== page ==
Should Trump ban TikTok and WeChat? | The TechTank Podcast

General view of the U.S. head office of TikTok in Culver City, California, U.S., September 15, 2020. REUTERS/Mike Blake

On June 20, President Donald Trump showed up in Tulsa, Oklahoma for his first campaign rally after a three-month hiatus. Before the rally, the Trump campaign bragged about the million tickets that had been pre-requested. But when the rally started only 6,200 people showed up at the arena, and the President addressed a sea of empty chairs. Politically active young people used TikTok to encourage others to reserve tickets but not show up, thereby forcing Trump to play to an empty room.

Soon thereafter, President Trump released an Executive Order banning Chinese applications TikTok and WeChat in the United States and ordering TikTok’s sale to an American company. He argued the companies could release personal data to the Chinese government and therefore represented a national security threat. TikTok now is in talks with Oracle for the sale of its American operations.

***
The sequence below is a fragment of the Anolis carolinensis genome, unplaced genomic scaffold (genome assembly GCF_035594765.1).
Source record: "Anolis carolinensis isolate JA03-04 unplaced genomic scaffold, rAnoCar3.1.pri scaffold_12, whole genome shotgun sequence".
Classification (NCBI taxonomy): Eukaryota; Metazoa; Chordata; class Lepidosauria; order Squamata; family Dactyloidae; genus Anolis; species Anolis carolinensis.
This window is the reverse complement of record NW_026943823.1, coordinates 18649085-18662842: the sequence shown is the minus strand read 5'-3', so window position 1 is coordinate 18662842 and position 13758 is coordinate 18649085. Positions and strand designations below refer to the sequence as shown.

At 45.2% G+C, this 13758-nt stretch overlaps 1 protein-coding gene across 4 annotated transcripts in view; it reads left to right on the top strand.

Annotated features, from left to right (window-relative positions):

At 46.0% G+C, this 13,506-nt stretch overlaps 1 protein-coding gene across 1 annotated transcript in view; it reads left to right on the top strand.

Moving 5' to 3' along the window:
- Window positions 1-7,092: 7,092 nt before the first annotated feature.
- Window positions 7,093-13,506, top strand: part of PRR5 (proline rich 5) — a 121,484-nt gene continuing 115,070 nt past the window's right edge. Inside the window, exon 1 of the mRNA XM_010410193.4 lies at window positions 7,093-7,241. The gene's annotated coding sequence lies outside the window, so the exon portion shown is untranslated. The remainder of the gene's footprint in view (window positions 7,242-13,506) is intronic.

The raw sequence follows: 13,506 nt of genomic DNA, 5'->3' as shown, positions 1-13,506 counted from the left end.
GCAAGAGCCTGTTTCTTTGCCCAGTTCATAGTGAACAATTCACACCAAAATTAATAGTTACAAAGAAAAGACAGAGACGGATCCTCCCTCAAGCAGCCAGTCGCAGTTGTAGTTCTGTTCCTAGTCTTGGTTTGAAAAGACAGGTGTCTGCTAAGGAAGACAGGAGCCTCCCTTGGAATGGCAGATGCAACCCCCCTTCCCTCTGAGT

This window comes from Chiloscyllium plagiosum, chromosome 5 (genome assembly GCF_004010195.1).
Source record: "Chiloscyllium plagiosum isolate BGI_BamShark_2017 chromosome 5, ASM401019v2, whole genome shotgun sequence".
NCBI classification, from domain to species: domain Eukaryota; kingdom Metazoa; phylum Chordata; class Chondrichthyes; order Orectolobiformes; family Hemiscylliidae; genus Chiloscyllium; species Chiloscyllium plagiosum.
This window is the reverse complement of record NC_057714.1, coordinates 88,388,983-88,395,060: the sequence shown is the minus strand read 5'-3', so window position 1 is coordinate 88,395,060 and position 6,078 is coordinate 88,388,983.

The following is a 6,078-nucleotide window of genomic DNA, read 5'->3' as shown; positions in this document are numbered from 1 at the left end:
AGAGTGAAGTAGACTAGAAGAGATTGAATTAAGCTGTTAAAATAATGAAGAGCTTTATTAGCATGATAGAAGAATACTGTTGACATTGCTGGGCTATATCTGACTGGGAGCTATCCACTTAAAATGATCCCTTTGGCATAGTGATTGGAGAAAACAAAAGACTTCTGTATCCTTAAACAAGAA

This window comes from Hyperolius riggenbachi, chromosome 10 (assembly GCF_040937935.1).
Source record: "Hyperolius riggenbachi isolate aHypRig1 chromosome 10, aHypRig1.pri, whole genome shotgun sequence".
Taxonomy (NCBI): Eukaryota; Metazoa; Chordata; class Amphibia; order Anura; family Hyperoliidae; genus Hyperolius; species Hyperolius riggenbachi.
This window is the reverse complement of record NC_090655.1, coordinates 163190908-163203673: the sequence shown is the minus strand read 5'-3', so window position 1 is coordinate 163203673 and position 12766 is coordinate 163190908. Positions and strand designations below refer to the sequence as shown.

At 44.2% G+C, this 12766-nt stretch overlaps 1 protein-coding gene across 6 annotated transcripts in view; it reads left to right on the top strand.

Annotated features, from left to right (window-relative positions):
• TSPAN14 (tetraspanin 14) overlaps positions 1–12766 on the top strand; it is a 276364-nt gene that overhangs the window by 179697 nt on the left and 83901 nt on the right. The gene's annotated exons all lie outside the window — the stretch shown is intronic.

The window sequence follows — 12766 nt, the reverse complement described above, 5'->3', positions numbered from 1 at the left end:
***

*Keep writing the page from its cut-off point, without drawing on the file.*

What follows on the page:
In this episode, Darrell West, Nicol Turner Lee, and Tom Wheeler address the broader issues represented by these presidential actions and whether they signal a trend toward a fractured internet divided by national boundaries and security fears. If the president makes good on his order to ban these applications or force TikTok to be sold to a U.S. firm, will the concept of an open, borderless internet vanish? These are the crucial questions that will shape the future of the internet and U.S. tech policy.

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TechTank is a biweekly podcast from Lawfare and The Brookings Institution exploring the most consequential technology issues of our time. From racial bias in algorithms to the future of work, TechTank takes big ideas and makes them accessible. In a series of roundtable discussions and interviews with technology experts and policymakers, moderators Dr. Nicol Turner Lee and Darrell West unpack tech policy debates and highlight new data, ideas, and policy solutions. Future episodes will explore the role of technology in election interference, disinformation campaigns, school reopening and broadband access, the digital divide and more. Sign up to receive the TechTank newsletter for more research and analysis from the Center for Technology Innovation at Brookings.